Some types of businesses are more dangerous than others, but most businesses all have the potential for injury or even death. Making sure that employees follow certain safety rules and are trained properly is a huge part of keeping everyone safe in the workplace. However, the workplace must be kept clean, in order, and have good working safety regulations in order to work cohesively with the employees' efforts to remain out of harm's way.

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What is Crystalline Silica?

Respirable crystalline silica - very small particles at least 100 times smaller than ordinary sand you might encounter on beaches and playgrounds - is created during work operations involving stone, rock, concrete, brick, block, mortar, and industrial sand. Exposures to respirable crystalline silica can occur when cutting, sawing, grinding, drilling, and crushing these materials. These exposures are common in brick, concrete, and pottery manufacturing operations, as well as during operations using industrial sand products, such as in foundries, sand blasting, and hydraulic fracturing (fracking) operations in the oil and gas industry.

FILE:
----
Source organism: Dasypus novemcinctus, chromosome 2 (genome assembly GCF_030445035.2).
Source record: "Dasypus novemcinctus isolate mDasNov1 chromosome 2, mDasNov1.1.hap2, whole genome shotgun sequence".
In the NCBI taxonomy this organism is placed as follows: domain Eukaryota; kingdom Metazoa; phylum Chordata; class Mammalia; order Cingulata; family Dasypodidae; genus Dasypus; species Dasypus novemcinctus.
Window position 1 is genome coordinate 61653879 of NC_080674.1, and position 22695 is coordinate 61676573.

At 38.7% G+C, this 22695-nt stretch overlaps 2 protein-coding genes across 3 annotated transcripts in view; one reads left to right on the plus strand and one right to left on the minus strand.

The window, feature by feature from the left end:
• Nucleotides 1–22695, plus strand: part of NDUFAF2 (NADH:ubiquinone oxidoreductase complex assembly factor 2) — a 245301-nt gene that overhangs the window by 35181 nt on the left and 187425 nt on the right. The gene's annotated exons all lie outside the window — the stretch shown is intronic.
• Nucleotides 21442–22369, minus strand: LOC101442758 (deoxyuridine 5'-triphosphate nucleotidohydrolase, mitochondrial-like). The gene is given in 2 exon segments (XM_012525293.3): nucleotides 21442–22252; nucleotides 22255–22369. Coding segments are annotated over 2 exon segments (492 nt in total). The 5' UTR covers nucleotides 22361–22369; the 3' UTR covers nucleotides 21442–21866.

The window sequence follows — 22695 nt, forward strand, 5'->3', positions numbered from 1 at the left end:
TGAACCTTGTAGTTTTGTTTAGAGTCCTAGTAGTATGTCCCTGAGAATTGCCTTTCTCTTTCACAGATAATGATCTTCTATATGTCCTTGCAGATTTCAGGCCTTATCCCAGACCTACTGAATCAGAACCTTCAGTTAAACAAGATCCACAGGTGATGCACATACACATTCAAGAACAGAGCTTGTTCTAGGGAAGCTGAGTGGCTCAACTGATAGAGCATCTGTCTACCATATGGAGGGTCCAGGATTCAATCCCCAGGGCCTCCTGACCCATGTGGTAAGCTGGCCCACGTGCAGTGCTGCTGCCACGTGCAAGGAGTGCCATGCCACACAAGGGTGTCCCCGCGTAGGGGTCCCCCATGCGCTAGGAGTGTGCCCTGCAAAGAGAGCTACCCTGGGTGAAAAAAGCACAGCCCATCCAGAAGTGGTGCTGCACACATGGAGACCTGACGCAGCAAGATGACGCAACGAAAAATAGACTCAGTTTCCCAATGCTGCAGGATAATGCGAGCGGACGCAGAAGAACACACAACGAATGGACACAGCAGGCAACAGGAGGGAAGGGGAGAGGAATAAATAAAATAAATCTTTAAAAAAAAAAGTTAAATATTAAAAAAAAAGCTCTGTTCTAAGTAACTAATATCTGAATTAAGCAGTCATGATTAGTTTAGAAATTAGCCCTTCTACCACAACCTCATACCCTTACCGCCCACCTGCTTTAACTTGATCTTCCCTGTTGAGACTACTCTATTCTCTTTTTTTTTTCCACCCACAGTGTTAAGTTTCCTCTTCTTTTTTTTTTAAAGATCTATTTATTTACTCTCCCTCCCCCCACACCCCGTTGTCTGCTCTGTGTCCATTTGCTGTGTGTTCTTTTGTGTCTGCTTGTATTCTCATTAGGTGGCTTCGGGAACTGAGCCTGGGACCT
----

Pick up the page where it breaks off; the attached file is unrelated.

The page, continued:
To read the Adverse effects of Crystalline Silica Exposure click here:

Crystalline Silica Rulemaking-OSHA

Inhalation of very small (respirable) crystalline silica particles puts workers at risk for silicosis, lung cancer, chronic obstructive pulmonary disease (COPD), and kidney disease. OSHA recently released a proposed rule to protect workers exposed to respirable crystalline silica.

This is a proposal, not a final rule. OSHA encourages the public to participate in development of the rule by submitting comments and participating in public hearings. Your input will help OSHA develop a rule that ensures healthy working conditions for employees and is feasible for employers.

"Exposure to silica can be deadly, and limiting that exposure is essential. Every year, many exposed workers not only lose their ability to work, but also to breathe. This proposal is expected to prevent thousands of deaths from silicosis - an incurable and progressive disease - as well as lung cancer, other respiratory diseases, and kidney disease. Workers affected by silica are fathers, mothers, sisters and brothers lost to entirely preventable illnesses. We're looking forward to public comment on the proposal."